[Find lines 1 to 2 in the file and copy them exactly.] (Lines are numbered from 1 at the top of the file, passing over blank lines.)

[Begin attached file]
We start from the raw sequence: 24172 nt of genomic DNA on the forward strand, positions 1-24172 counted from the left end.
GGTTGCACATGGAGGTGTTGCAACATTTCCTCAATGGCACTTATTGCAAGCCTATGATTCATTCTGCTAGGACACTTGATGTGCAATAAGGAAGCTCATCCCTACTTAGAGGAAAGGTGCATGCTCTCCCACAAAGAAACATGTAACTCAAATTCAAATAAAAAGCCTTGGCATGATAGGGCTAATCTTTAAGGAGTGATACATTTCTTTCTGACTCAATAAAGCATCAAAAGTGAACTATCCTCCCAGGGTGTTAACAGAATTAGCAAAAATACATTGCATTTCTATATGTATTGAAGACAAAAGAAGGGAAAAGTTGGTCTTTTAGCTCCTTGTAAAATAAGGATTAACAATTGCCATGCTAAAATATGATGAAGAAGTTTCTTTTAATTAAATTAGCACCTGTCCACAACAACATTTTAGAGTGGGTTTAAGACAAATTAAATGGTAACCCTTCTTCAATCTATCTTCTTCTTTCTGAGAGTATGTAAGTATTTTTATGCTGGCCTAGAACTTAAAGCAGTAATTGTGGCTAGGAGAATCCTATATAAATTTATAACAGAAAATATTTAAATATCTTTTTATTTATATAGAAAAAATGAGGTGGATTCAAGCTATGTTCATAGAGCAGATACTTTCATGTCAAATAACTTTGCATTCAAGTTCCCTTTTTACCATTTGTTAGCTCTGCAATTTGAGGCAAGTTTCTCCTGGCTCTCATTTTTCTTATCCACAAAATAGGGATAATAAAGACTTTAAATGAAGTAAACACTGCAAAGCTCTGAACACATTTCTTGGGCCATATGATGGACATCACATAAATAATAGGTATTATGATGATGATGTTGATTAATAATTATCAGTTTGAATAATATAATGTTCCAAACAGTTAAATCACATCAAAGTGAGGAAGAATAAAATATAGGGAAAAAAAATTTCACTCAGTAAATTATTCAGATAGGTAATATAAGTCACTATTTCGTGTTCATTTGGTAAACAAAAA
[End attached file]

We start from the raw sequence: 24172 nt of genomic DNA on the forward strand, positions 1-24172 counted from the left end.
GGTTGCACATGGAGGTGTTGCAACATTTCCTCAATGGCACTTATTGCAAGCCTATGATTCATTCTGCTAGGACACTTGATGTGCAATAAGGAAGCTCATCCCTACTTAGAGGAAAGGTGCATGCTCTCCCACAAAGAAACATGTAACTCAAATTCAAATAAAAAGCCTTGGCATGATAGGGCTAATCTTTAAGGAGTGATACATTTCTTTCTGACTCAATAAAGCATCAAAAGTGAACTATCCTCCCAGGGTGTTAACAGAATTAGCAAAAATACATTGCATTTCTATATGTATTGAAGACAAAAGAAGGGAAAAGTTGGTCTTTTAGCTCCTTGTAAAATAAGGATTAACAATTGCCATGCTAAAATATGATGAAGAAGTTTCTTTTAATTAAATTAGCACCTGTCCACAACAACATTTTAGAGTGGGTTTAAGACAAATTAAATGGTAACCCTTCTTCAATCTATCTTCTTCTTTCTGAGAGTATGTAAGTATTTTTATGCTGGCCTAGAACTTAAAGCAGTAATTGTGGCTAGGAGAATCCTATATAAATTTATAACAGAAAATATTTAAATATCTTTTTATTTATATAGAAAAAATGAGGTGGATTCAAGCTATGTTCATAGAGCAGATACTTTCATGTCAAATAACTTTGCATTCAAGTTCCCTTTTTACCATTTGTTAGCTCTGCAATTTGAGGCAAGTTTCTCCTGGCTCTCATTTTTCTTATCCACAAAATAGGGATAATAAAGACTTTAAATGAAGTAAACACTGCAAAGCTCTGAACACATTTCTTGGGCCATATGATGGACATCACATAAATAATAGGTATTATGATGATGATGTTGATTAATAATTATCAGTTTGAATAATATAATGTTCCAAACAGTTAAATCACATCAAAGTGAGGAAGAATAAAATATAGGGAAAAAAAATTTCACTCAGTAAATTATTCAGATAGGTAATATAAGTCACTATTTCGTGTTCATTTGGTAAACAAAAA